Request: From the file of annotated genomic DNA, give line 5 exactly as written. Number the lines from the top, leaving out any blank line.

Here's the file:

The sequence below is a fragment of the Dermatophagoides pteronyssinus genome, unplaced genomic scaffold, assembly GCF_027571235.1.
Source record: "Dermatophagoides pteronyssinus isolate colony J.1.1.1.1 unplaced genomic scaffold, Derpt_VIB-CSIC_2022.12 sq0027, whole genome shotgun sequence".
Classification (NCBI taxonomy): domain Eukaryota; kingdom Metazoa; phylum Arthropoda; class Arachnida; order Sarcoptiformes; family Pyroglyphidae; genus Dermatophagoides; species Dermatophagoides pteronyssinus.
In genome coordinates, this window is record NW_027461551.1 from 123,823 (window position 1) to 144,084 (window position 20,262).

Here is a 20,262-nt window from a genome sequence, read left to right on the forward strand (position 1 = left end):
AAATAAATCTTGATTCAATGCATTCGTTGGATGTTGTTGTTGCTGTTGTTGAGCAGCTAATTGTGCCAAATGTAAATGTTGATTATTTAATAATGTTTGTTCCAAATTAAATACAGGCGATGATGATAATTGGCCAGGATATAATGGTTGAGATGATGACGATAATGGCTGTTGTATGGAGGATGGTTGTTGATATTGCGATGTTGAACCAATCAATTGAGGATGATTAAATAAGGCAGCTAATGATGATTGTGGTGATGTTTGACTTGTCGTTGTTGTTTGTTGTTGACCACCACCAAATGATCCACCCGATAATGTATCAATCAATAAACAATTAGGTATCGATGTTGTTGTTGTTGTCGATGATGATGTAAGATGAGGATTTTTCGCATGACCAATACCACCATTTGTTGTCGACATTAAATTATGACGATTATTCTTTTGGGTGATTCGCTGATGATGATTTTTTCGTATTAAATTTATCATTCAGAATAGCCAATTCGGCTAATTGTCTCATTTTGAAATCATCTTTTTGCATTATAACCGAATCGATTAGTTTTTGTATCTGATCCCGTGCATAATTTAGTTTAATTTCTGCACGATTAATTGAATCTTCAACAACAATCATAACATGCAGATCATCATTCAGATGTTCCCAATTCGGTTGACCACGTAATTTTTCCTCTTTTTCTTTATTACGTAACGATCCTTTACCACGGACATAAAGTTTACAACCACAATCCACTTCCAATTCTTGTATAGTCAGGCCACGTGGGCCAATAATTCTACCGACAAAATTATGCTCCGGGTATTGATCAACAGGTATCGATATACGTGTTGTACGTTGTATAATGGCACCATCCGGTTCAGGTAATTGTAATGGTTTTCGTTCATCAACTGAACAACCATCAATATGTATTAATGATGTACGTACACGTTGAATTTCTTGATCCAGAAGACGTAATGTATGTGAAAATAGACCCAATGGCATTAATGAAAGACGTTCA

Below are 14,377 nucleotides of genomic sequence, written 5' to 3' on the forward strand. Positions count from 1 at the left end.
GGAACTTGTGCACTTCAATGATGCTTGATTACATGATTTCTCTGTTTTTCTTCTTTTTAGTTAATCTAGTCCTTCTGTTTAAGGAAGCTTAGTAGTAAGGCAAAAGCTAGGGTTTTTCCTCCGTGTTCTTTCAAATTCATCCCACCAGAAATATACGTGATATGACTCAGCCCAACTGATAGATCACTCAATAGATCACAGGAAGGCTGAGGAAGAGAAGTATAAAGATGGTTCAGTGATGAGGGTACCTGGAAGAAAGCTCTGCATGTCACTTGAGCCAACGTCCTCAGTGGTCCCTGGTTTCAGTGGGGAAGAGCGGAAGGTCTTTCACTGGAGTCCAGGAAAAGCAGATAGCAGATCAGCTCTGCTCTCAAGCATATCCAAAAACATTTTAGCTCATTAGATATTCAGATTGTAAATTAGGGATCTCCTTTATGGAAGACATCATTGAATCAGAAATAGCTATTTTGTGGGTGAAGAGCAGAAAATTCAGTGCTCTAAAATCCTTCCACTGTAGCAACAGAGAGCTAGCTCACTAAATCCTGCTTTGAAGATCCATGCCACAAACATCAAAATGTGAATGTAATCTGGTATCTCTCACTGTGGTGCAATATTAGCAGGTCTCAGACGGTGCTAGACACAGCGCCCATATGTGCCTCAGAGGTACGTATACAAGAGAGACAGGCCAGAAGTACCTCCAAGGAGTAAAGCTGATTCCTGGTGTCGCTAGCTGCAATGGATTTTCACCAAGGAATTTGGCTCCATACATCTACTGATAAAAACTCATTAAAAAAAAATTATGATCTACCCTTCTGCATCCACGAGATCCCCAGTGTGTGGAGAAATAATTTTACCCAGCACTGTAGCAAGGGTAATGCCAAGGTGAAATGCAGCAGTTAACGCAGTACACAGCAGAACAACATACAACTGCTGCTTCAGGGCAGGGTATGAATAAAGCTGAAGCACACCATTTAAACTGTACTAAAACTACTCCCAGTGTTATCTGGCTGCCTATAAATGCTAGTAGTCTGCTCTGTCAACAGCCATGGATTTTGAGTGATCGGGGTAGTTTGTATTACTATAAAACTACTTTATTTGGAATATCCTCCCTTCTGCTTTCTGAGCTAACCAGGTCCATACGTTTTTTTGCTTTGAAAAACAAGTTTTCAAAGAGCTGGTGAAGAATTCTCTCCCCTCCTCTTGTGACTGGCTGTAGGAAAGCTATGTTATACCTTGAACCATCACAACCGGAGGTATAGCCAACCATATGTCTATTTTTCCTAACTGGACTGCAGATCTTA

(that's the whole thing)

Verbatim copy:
Here is a 20,262-nt window from a genome sequence, read left to right on the forward strand (position 1 = left end):